Today: Jun 17, 2024

Students voice their thoughts through art

Jaylen CarrSports Editor

The university’s academic departments help students and faculty express their views through art and writing about the continued fight for reproductive rights since the U.S. Supreme Court overturned Roe v. Wade in June 2022.  

Starting on March 21, the main offices of the history, women’s gender studies and political science departments are creating an art installment for students and faculty to express how they felt about the overturn of Roe v. Wade. There were markers, posters, and other art utensils to help visually say how they thought about the Supreme Court decision.  

“We had done a few events around it over the last year since Roe v. Wade was overturned,” History department secretary Amanda Ward said.“We did a panel on Sept. 14, 2022, with faculty members from four different parts of Southern and then we did a paper bag luncheon.” 

Ward said the luncheon was a fantastic way to get people to express their feelings about the Supreme Court’s ruling.  

 “We need to keep the conversation going because students need to know that their voices can and should be heard on this issue,” Ward said. “We are trying to stir whatever interest we can towards the cause just so that everyone feels like they aren’t powerless.” 

Ward said Professor Sarah Roe, the Women’s and Gender studies and political science department, discussed the art installation as an excellent idea for visually seeing how people felt about the Court ruling.  

“An art installation is more of a physical way to get their voices heard,” Ward said. “The idea of an art installation came up, which we probably won’t be able to accomplish this year, but at least we can put something on the walls that stretch from one end of Engleman halfway across to the other end.” 

Political science secretary Karyn Watts said Professor Sarah Roe contacted her a couple of weeks ago about doing the art installation and was interested in supporting the cause.  

“We had a short meeting and brainstormed about how to get this going and how to get students involved, and that meeting took place last week,” Watts said.  

Watts said it is essential for students to express how they feel about the overturning of Roe v. Wade.  

“With it being Women’s History Month and ending at the end of March, I think it’s important to continue the conversation and bring attention to this really important issue,” Watts said. 

Ward said she created the graphic of a woman’s uterus being stretched left and right on the flyers to express how she felt about the Court’s ruling.  

“It was just an idea of us fighting over our own bodies,” Ward said. “We printed flags, and we wanted to have students to come help.”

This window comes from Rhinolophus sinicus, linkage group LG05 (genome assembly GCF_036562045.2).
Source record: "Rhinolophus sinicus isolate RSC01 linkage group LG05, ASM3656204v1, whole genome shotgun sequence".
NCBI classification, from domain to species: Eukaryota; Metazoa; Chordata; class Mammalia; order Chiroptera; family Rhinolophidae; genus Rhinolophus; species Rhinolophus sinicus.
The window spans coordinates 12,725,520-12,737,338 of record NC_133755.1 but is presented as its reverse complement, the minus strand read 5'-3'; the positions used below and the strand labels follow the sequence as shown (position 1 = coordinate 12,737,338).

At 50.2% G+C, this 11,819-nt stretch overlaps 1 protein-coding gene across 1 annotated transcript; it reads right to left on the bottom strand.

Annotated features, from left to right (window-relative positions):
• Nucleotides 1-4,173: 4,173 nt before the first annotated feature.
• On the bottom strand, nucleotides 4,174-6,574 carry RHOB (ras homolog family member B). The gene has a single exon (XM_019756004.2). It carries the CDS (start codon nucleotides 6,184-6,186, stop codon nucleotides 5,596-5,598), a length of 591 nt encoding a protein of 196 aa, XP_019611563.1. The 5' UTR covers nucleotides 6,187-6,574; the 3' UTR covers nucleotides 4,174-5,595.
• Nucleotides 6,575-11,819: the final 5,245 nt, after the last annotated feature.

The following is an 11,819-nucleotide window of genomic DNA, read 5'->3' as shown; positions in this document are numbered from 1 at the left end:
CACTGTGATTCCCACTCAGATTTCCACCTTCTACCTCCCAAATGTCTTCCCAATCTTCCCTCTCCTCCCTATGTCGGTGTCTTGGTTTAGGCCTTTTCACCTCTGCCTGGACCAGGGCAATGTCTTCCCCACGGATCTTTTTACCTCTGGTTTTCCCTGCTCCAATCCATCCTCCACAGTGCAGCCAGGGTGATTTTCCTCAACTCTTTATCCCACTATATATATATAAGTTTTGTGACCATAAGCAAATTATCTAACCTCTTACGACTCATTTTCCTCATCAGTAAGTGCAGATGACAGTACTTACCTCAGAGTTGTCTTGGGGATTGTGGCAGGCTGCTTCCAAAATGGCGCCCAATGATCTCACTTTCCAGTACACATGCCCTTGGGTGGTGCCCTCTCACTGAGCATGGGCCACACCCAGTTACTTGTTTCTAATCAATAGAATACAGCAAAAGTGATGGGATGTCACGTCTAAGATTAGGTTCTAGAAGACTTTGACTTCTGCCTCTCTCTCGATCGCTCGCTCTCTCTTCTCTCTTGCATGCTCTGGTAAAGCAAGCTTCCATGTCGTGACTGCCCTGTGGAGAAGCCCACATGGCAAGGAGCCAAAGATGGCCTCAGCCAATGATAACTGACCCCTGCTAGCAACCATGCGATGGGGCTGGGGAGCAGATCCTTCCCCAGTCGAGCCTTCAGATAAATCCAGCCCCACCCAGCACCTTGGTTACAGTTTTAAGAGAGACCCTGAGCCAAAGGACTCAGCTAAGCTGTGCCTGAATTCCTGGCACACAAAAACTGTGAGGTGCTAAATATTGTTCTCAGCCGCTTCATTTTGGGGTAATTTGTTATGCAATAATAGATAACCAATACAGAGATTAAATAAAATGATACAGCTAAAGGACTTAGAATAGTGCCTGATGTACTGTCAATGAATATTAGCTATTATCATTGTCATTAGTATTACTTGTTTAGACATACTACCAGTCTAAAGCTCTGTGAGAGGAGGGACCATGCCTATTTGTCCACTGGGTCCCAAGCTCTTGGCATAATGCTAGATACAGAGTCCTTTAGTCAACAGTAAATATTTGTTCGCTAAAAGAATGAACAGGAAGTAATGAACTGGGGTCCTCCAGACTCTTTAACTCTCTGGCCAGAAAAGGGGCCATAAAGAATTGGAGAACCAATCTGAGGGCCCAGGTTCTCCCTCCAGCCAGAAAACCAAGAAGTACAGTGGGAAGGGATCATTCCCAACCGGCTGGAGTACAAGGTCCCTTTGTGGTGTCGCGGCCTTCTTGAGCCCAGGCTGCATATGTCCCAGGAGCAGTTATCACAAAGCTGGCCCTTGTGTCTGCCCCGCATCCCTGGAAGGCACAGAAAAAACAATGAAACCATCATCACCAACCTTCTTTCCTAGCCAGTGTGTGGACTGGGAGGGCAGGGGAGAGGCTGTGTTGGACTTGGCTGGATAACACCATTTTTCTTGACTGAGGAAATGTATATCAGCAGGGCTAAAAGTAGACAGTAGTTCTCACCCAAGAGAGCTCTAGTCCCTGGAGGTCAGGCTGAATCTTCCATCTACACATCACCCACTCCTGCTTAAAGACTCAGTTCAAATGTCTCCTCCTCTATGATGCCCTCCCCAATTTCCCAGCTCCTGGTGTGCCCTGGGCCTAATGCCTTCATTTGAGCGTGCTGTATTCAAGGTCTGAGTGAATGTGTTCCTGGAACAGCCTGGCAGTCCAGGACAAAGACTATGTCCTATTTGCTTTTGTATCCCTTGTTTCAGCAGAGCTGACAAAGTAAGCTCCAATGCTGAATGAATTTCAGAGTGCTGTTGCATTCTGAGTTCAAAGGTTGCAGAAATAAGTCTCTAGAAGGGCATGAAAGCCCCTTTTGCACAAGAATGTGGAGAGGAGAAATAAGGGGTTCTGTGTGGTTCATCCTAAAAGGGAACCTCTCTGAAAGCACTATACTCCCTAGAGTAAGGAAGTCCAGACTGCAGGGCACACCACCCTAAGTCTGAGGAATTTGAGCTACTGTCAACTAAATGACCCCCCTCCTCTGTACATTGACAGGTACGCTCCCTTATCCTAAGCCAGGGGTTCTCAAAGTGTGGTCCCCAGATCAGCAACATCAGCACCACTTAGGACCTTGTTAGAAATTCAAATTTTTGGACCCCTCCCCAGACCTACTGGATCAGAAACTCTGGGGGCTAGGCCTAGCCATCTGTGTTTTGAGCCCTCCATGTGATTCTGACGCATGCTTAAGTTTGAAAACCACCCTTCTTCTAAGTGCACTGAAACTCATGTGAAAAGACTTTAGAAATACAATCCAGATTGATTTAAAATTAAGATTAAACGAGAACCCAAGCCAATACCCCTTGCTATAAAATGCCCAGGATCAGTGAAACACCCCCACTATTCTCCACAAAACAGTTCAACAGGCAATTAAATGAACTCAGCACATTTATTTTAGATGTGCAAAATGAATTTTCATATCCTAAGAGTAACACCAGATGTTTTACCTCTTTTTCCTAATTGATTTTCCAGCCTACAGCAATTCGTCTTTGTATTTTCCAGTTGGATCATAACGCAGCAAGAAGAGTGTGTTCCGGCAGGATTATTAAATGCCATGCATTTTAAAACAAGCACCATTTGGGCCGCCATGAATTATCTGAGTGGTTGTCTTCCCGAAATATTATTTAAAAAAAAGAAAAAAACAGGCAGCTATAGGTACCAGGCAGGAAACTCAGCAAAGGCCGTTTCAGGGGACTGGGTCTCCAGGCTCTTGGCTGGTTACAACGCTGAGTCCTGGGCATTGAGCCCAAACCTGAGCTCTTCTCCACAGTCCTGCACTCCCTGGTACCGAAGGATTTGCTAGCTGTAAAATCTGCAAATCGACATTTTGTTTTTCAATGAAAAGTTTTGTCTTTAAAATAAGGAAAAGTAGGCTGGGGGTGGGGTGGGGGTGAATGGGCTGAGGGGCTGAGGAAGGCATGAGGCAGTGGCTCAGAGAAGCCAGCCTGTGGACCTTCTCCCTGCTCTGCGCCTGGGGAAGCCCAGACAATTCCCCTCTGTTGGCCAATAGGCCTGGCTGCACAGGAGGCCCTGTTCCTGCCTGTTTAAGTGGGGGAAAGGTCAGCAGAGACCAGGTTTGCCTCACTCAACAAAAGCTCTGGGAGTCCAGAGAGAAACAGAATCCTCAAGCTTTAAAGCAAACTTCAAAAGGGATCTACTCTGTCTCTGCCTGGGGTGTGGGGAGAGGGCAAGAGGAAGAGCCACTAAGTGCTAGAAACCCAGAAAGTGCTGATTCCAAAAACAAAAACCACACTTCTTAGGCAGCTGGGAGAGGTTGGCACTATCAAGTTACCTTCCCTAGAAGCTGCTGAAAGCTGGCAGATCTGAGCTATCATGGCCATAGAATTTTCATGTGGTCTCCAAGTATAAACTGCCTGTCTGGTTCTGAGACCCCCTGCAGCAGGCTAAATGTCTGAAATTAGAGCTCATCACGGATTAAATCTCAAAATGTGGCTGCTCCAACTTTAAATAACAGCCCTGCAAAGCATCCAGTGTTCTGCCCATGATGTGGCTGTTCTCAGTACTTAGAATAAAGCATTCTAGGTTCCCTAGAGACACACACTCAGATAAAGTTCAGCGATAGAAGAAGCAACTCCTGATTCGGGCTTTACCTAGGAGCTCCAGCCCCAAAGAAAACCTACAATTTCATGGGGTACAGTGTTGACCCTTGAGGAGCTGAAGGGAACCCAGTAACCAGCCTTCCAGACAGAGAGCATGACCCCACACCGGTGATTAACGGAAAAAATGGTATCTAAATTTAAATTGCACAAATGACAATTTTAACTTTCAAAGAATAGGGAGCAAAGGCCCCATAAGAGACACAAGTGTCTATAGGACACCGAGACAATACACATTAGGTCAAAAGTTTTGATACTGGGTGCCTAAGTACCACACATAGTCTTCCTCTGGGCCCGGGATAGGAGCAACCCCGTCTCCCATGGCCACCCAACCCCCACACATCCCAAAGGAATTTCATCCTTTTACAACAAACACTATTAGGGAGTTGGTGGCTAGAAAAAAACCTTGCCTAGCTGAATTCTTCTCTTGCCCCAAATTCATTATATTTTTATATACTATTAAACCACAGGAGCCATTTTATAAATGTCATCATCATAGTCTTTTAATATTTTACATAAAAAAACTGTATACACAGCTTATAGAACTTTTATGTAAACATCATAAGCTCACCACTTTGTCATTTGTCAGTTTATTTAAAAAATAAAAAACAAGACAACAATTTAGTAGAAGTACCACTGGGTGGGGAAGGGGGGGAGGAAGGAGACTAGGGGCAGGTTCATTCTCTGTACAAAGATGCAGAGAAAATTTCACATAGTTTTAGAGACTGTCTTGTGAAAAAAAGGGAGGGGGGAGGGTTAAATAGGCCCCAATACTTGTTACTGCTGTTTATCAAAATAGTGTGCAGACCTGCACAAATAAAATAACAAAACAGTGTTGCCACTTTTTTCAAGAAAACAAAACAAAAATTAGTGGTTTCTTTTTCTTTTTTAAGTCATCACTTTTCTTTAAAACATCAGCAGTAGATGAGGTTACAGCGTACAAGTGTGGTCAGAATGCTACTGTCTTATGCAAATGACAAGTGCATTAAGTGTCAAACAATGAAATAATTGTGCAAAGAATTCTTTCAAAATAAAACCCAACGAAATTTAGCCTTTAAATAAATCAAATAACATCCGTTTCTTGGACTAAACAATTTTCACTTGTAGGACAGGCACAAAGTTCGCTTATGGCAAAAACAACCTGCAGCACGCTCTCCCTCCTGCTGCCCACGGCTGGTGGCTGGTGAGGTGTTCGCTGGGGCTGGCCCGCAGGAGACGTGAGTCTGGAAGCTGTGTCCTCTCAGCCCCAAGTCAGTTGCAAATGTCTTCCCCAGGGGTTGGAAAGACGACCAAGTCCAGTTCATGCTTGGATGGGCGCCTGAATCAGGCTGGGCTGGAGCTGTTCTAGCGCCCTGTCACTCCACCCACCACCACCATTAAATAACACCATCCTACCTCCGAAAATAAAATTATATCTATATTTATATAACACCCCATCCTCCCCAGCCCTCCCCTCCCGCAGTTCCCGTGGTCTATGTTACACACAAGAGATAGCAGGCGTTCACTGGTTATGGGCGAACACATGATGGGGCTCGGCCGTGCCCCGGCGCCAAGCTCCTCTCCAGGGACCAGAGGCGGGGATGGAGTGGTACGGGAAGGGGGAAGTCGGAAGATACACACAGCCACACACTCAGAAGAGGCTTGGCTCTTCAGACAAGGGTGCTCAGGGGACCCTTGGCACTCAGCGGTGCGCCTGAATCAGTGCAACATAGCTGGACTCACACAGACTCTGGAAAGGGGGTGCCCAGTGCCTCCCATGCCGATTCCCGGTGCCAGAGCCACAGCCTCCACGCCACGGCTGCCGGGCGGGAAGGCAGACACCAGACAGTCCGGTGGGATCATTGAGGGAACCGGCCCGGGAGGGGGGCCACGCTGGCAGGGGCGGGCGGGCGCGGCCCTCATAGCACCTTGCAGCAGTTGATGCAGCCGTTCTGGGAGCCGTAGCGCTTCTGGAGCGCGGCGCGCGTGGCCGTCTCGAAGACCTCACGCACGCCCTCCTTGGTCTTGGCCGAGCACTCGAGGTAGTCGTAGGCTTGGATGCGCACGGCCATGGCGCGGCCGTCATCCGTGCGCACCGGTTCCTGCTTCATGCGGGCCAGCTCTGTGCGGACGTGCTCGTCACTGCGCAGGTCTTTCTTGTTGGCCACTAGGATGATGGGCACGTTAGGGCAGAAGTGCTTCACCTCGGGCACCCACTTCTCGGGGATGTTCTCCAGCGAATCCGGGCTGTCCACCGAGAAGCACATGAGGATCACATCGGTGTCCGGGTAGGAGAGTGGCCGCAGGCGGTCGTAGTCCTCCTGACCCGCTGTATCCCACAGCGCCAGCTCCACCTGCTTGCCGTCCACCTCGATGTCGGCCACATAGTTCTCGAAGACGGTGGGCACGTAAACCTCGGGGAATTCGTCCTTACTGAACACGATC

Ward said this was a way for students to get their hands on something.  

“Next year, we might bring it to a bigger end,” Ward said. “We want students to know it’s those small movements that start much bigger movements, and it’s them that can build and create change.” 

Watts said there were digital submissions of words posted on a poster from students on how they felt about the overturning of Roe v. Wade. Some words the students wrote were sad, angry, and frustrating.  

“We are encouraging students coming in to draw something or add a comment to each of these posters, and they have until March 30,” Watts said.  

Ward said a generation thought the Supreme Court would never overturn Roe v. Wade; therefore, no one protected it.  

“From what history I learned, it was a flawed ruling, and it was going to fail eventually,” Ward said. “Further protection should have been built into it. I do not think we as women worked hard to protect our own bodies and rights.” 

Some students on campus voice their opinion on Roe v Wade and the university’s efforts to give them a voice to express their views.  

Computer science major Kimani Dyer, a freshman, said she had not heard about the art installation but disagreed with the Court’s ruling.  

“I think women should have their choice and their own contraceptives,” Dyer said. “I feel that the government shouldn’t necessarily put their input in certain people’s bodies.” 

Early childhood education major Jillian Garoza, a senior, said she was saddened once she learned about Roe v. Wade news.  

“It made me sad, and it made me feel strong emotions,” Garoza said.  

Ward said they are contacting students to get involved in this event by sending flyers and emails.  

“I think it’s important students know what their rights versus what their rights should be,” Ward said. “They should be engaged in what’s happening around them because it does affect them.” 

Women’s and Gender Studies hallway in Engleman Hall | Sarah Shelton

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